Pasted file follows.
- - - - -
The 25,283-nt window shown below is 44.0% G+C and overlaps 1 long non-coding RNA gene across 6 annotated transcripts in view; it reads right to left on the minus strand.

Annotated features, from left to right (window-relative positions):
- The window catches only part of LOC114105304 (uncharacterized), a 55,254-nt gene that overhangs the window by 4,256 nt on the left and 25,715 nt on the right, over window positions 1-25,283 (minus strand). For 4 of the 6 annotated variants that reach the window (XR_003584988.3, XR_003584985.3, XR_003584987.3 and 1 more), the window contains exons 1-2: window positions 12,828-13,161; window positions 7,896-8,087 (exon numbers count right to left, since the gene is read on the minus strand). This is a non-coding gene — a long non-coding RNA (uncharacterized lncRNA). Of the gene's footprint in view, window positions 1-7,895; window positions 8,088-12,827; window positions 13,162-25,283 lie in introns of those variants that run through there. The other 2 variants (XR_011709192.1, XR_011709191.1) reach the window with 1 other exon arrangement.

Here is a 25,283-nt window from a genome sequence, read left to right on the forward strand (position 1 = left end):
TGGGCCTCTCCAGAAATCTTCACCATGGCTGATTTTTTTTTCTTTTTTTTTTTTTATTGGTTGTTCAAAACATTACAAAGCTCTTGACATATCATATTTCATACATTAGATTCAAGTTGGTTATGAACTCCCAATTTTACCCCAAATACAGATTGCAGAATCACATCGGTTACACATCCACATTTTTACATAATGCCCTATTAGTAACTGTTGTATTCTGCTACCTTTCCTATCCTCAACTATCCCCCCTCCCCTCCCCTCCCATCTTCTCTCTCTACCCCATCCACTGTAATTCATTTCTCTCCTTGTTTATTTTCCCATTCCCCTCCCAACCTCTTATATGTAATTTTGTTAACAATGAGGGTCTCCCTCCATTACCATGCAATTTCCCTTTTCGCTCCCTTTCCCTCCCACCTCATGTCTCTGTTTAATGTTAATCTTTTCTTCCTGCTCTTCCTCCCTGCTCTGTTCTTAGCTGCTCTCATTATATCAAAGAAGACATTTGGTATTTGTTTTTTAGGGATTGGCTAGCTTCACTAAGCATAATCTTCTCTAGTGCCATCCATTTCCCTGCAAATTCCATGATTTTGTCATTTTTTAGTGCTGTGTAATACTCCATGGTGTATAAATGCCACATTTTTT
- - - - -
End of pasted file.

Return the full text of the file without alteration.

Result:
The 25,283-nt window shown below is 44.0% G+C and overlaps 1 long non-coding RNA gene across 6 annotated transcripts in view; it reads right to left on the minus strand.

Annotated features, from left to right (window-relative positions):
- The window catches only part of LOC114105304 (uncharacterized), a 55,254-nt gene that overhangs the window by 4,256 nt on the left and 25,715 nt on the right, over window positions 1-25,283 (minus strand). For 4 of the 6 annotated variants that reach the window (XR_003584988.3, XR_003584985.3, XR_003584987.3 and 1 more), the window contains exons 1-2: window positions 12,828-13,161; window positions 7,896-8,087 (exon numbers count right to left, since the gene is read on the minus strand). This is a non-coding gene — a long non-coding RNA (uncharacterized lncRNA). Of the gene's footprint in view, window positions 1-7,895; window positions 8,088-12,827; window positions 13,162-25,283 lie in introns of those variants that run through there. The other 2 variants (XR_011709192.1, XR_011709191.1) reach the window with 1 other exon arrangement.

Here is a 25,283-nt window from a genome sequence, read left to right on the forward strand (position 1 = left end):
TGGGCCTCTCCAGAAATCTTCACCATGGCTGATTTTTTTTTCTTTTTTTTTTTTTATTGGTTGTTCAAAACATTACAAAGCTCTTGACATATCATATTTCATACATTAGATTCAAGTTGGTTATGAACTCCCAATTTTACCCCAAATACAGATTGCAGAATCACATCGGTTACACATCCACATTTTTACATAATGCCCTATTAGTAACTGTTGTATTCTGCTACCTTTCCTATCCTCAACTATCCCCCCTCCCCTCCCCTCCCATCTTCTCTCTCTACCCCATCCACTGTAATTCATTTCTCTCCTTGTTTATTTTCCCATTCCCCTCCCAACCTCTTATATGTAATTTTGTTAACAATGAGGGTCTCCCTCCATTACCATGCAATTTCCCTTTTCGCTCCCTTTCCCTCCCACCTCATGTCTCTGTTTAATGTTAATCTTTTCTTCCTGCTCTTCCTCCCTGCTCTGTTCTTAGCTGCTCTCATTATATCAAAGAAGACATTTGGTATTTGTTTTTTAGGGATTGGCTAGCTTCACTAAGCATAATCTTCTCTAGTGCCATCCATTTCCCTGCAAATTCCATGATTTTGTCATTTTTTAGTGCTGTGTAATACTCCATGGTGTATAAATGCCACATTTTTT